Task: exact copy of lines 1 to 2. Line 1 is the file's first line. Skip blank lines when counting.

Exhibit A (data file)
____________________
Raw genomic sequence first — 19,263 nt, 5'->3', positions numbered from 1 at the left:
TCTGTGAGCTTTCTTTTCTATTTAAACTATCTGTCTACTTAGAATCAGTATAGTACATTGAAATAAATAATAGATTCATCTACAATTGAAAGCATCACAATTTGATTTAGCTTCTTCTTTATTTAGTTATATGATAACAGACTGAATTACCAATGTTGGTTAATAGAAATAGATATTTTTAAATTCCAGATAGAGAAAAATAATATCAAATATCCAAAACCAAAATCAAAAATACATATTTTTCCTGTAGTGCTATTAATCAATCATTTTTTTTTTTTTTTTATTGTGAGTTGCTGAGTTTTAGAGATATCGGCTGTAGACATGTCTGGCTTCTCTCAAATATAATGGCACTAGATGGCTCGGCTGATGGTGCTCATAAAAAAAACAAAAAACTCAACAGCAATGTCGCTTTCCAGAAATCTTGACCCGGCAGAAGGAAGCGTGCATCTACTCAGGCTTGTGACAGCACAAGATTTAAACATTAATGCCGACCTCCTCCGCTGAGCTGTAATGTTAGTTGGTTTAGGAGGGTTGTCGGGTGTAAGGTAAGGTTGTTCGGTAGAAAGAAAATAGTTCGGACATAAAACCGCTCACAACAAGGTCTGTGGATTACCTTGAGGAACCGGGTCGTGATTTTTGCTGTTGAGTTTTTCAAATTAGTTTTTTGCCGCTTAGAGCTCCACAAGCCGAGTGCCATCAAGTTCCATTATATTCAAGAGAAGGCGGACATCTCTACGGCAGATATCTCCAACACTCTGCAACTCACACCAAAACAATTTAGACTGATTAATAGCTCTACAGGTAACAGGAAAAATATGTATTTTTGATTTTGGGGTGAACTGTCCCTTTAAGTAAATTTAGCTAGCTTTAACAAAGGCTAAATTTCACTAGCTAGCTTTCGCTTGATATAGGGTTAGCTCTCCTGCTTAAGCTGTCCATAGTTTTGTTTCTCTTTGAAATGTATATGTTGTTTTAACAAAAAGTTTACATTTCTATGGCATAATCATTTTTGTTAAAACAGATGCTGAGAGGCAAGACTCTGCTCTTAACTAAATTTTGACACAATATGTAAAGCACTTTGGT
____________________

Raw genomic sequence first — 19,263 nt, 5'->3', positions numbered from 1 at the left:
TCTGTGAGCTTTCTTTTCTATTTAAACTATCTGTCTACTTAGAATCAGTATAGTACATTGAAATAAATAATAGATTCATCTACAATTGAAAGCATCACAATTTGATTTAGCTTCTTCTTTATTTAGTTATATGATAACAGACTGAATTACCAATGTTGGTTAATAGAAATAGATATTTTTAAATTCCAGATAGAGAAAAATAATATCAAATATCCAAAACCAAAATCAAAAATACATATTTTTCCTGTAGTGCTATTAATCAATCATTTTTTTTTTTTTTTTATTGTGAGTTGCTGAGTTTTAGAGATATCGGCTGTAGACATGTCTGGCTTCTCTCAAATATAATGGCACTAGATGGCTCGGCTGATGGTGCTCATAAAAAAAACAAAAAACTCAACAGCAATGTCGCTTTCCAGAAATCTTGACCCGGCAGAAGGAAGCGTGCATCTACTCAGGCTTGTGACAGCACAAGATTTAAACATTAATGCCGACCTCCTCCGCTGAGCTGTAATGTTAGTTGGTTTAGGAGGGTTGTCGGGTGTAAGGTAAGGTTGTTCGGTAGAAAGAAAATAGTTCGGACATAAAACCGCTCACAACAAGGTCTGTGGATTACCTTGAGGAACCGGGTCGTGATTTTTGCTGTTGAGTTTTTCAAATTAGTTTTTTGCCGCTTAGAGCTCCACAAGCCGAGTGCCATCAAGTTCCATTATATTCAAGAGAAGGCGGACATCTCTACGGCAGATATCTCCAACACTCTGCAACTCACACCAAAACAATTTAGACTGATTAATAGCTCTACAGGTAACAGGAAAAATATGTATTTTTGATTTTGGGGTGAACTGTCCCTTTAAGTAAATTTAGCTAGCTTTAACAAAGGCTAAATTTCACTAGCTAGCTTTCGCTTGATATAGGGTTAGCTCTCCTGCTTAAGCTGTCCATAGTTTTGTTTCTCTTTGAAATGTATATGTTGTTTTAACAAAAAGTTTACATTTCTATGGCATAATCATTTTTGTTAAAACAGATGCTGAGAGGCAAGACTCTGCTCTTAACTAAATTTTGACACAATATGTAAAGCACTTTGGT